¶ 7 Kosmicki testified that Julia informed him about her past history of abuse, which included being beaten, raped, and threatened to be killed at age eight by her mother's boyfriend. She was placed in foster care at age 12. She said that she had been hospitalized nine times between the ages of 10 and 14 for running away and being defiant. She was in special education in grade school and was expelled from school in the tenth grade. She reported using drugs from age 13 until she was 17 years old. She told Kosmicki that she had not drunk any alcohol since she was 23 years old. When she was 17 years old, she began dating a 30-year-old man, whom she married when she was 18 years old. She told Kosmicki that her first husband was physically abusive and beat her so badly once that he knocked out her teeth, causing her to be hospitalized and to need dentures. She said that her second marriage was to a man who was an alcoholic and physically abusive, and her third marriage was to an alcoholic.
¶ 8 Kosmicki noted that, before S.L. was born, Julia had a son, M.P., who was born on March 17, 1996, when Julia was 18 years old. She explained to Kosmicki that she gave up custody of M.P. to her mother when he was young because she was trying to get out of her marriage, and her husband had threatened M.P. Julia regained custody of M.P. in 2008 because her mother became incompetent and began living in a nursing home. DCFS has not intervened or tried to remove M.P. from Julia's custody, and he remained in her custody at the time of the termination hearing.
¶ 9 At the time of the interview, Julia was not in a relationship with anyone. Kosmicki testified that Julia "said she was single and planned on staying single, that she wasn't looking for a relationship." Kosmicki testified that Julia was unemployed when he interviewed her.*fn1
She was not on any medication at the time of the interview, but at times had been prescribed several different antidepressants and antipsychotic medications. Julia told him she had not taken any of these medications for two years because they made her feel like a zombie. She reported having several symptoms of posttraumatic stress disorder (PTSD), such as flashbacks, nightmares, and reactivity to cues that reminded her of past traumas. However, at the time of the interview, she felt that she was doing much better and that her judgment had improved.
¶ 10 Kosmicki testified that he conducted several diagnostic tests on Julia. From those tests, he determined that her IQ was 74, which put her in the borderline range just above those who are mentally retarded. On the Minnesota Multiphasic Personality Inventory--2--Restructured Form test, he testified that Julia's answers indicated that she was trying to "fake good" or show herself in a false positive light. Kosmicki also said that the "only clinical elevation of note was an elevation on a scale assessing antisocial behaviors," which was consistent with her early history. Kosmicki administered a parenting relationship questionnaire, but he assigned very little significance to the findings from that test because the test had not been "standardized empirically" and it measured Julia's interaction with S.L., which had been very limited since S.L.'s removal from Julia's custody.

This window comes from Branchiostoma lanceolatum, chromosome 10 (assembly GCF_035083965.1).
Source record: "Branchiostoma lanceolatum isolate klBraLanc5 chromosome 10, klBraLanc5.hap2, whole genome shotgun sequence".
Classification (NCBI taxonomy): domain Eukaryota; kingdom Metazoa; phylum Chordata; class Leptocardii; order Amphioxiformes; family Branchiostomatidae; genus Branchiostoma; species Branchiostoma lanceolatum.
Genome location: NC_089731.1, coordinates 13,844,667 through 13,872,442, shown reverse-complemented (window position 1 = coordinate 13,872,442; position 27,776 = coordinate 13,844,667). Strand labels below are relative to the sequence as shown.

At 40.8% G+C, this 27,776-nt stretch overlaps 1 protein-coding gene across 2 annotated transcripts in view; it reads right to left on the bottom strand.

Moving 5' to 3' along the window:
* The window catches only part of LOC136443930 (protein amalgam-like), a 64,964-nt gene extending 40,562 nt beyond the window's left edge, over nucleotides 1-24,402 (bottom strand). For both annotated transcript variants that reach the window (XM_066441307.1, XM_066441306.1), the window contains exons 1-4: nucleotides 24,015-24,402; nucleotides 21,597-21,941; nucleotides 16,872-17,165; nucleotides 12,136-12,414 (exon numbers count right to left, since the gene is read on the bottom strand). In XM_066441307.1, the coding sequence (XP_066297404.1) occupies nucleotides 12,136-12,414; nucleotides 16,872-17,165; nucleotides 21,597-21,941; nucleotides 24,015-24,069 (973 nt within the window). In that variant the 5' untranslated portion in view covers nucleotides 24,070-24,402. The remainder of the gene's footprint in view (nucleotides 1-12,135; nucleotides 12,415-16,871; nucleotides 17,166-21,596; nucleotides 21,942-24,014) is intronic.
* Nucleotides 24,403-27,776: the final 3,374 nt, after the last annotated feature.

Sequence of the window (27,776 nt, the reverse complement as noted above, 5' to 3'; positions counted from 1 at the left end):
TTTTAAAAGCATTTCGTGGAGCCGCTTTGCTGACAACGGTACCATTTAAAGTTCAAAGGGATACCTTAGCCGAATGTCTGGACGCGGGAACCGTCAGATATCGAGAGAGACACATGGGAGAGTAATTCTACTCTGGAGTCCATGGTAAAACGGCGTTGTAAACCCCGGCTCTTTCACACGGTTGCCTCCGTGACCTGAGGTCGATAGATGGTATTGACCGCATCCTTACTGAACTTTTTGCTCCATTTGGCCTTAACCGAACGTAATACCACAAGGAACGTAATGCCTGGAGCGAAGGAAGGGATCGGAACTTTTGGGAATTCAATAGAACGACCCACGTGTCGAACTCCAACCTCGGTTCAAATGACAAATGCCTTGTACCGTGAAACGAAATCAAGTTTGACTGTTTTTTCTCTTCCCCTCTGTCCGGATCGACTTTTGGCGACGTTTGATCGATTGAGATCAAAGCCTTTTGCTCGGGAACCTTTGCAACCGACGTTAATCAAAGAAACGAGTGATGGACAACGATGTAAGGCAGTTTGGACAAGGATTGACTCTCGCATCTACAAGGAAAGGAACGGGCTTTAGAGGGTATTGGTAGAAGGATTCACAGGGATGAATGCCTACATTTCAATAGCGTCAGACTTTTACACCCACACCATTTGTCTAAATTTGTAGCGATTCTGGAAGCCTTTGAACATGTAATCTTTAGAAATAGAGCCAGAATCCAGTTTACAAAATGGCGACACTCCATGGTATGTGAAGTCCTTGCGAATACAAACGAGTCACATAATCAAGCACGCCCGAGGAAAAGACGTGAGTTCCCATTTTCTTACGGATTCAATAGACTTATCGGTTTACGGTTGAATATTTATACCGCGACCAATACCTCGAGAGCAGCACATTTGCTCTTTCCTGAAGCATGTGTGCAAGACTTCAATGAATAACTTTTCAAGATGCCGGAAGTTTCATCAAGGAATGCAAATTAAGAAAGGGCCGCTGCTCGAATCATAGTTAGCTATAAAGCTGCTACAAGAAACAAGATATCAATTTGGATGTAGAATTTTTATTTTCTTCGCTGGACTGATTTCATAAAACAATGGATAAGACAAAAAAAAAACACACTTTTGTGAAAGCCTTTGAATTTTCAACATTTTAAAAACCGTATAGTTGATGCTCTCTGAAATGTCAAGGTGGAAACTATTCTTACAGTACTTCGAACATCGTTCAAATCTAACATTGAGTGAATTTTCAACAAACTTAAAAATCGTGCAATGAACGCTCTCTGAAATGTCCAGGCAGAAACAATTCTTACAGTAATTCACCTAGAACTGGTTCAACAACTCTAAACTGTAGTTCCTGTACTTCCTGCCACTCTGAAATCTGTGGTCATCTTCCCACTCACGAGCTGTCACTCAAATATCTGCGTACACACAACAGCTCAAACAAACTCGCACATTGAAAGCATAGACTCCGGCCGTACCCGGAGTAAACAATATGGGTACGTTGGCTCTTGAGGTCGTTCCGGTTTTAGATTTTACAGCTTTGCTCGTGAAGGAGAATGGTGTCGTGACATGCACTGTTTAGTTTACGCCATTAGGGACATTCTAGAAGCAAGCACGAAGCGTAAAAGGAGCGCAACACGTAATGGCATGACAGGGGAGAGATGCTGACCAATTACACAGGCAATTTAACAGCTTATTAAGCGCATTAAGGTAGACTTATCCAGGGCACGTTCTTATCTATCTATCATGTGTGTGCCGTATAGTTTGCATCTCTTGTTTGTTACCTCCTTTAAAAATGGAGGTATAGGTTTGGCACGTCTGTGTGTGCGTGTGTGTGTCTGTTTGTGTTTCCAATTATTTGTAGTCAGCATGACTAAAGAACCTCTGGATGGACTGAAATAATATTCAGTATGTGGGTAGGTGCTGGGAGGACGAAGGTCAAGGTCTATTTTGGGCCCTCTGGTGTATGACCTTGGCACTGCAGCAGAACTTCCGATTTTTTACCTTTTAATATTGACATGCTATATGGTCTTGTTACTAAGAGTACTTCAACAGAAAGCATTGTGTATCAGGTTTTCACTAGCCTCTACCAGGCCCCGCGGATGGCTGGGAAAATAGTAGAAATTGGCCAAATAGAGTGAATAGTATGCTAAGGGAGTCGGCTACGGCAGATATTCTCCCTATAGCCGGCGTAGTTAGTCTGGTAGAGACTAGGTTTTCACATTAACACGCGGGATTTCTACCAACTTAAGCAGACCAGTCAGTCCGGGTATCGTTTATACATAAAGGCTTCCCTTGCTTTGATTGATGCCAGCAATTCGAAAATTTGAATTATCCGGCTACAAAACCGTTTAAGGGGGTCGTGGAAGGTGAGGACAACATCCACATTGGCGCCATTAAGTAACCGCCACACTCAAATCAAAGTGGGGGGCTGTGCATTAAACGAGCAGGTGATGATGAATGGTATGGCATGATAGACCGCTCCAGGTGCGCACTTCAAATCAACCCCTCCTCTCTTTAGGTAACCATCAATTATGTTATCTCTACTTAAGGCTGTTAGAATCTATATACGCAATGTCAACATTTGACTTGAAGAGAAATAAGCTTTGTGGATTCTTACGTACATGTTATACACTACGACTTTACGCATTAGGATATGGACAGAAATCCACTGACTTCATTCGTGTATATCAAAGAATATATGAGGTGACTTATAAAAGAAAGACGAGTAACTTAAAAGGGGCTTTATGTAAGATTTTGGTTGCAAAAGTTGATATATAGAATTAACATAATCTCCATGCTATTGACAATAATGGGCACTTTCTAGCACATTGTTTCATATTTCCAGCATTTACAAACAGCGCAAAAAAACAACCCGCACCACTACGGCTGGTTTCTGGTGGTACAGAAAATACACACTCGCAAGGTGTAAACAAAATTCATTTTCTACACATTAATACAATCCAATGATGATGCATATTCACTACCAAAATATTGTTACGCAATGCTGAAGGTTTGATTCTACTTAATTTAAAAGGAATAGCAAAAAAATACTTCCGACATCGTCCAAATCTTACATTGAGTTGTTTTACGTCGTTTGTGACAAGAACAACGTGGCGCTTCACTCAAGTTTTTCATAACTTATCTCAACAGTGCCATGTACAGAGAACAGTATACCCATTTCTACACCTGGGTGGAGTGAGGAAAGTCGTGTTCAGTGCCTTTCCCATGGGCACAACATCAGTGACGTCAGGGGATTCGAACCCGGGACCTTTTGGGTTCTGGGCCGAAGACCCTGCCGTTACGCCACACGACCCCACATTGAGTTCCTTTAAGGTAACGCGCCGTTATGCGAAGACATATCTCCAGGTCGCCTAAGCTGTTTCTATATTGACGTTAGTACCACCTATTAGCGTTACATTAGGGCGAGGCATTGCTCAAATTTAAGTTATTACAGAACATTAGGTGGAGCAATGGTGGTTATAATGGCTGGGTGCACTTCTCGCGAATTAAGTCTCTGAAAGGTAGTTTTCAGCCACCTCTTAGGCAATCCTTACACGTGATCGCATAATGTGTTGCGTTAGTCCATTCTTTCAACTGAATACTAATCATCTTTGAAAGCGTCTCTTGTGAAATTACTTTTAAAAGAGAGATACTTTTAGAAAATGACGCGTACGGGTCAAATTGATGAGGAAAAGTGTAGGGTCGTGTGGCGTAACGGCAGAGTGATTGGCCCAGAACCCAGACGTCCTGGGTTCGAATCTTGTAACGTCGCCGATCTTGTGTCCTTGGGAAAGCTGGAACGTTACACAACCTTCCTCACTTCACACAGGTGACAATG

¶ 11 Kosmicki testified that Julia met the criteria for PTSD, borderline intellectual functioning, and "a personality disorder, not otherwise specified with some dependent and borderline personality features." He did not believe she was able to discharge her parental responsibilities at the time he interviewed her. He based that conclusion partly on his diagnoses of PTSD and personality disorder and partly on her past history "of having very dangerous men in her household and exposing her daughter to dangerous things." Kosmicki recommended that, before she could be reunited with S.L., she should "get some long-term intensive therapy." He acknowledged that she was in counseling when he saw her and that he could not "determine whether or not the counseling that she had was in fact helping her." He recommended that she "be in long-term psychotherapy" and consult with a psychiatrist about the necessity of psychotropic medication for symptom management.
¶ 12 When asked how long he thought Julia would need to demonstrate that she had made sufficient changes to enable her to regain custody of S.L., he estimated that she would need "six months to a year of logistical stability, being in one place, utilities, having a home, having no arrests, having no instance of domestic violence, no substance abuse, those kinds of things." On cross-examination by Julia's attorney, Kosmicki again stated, "[A]t a bare minimum, I would recommend six months to a year maintaining [a] stable life" before S.L. could safely return home.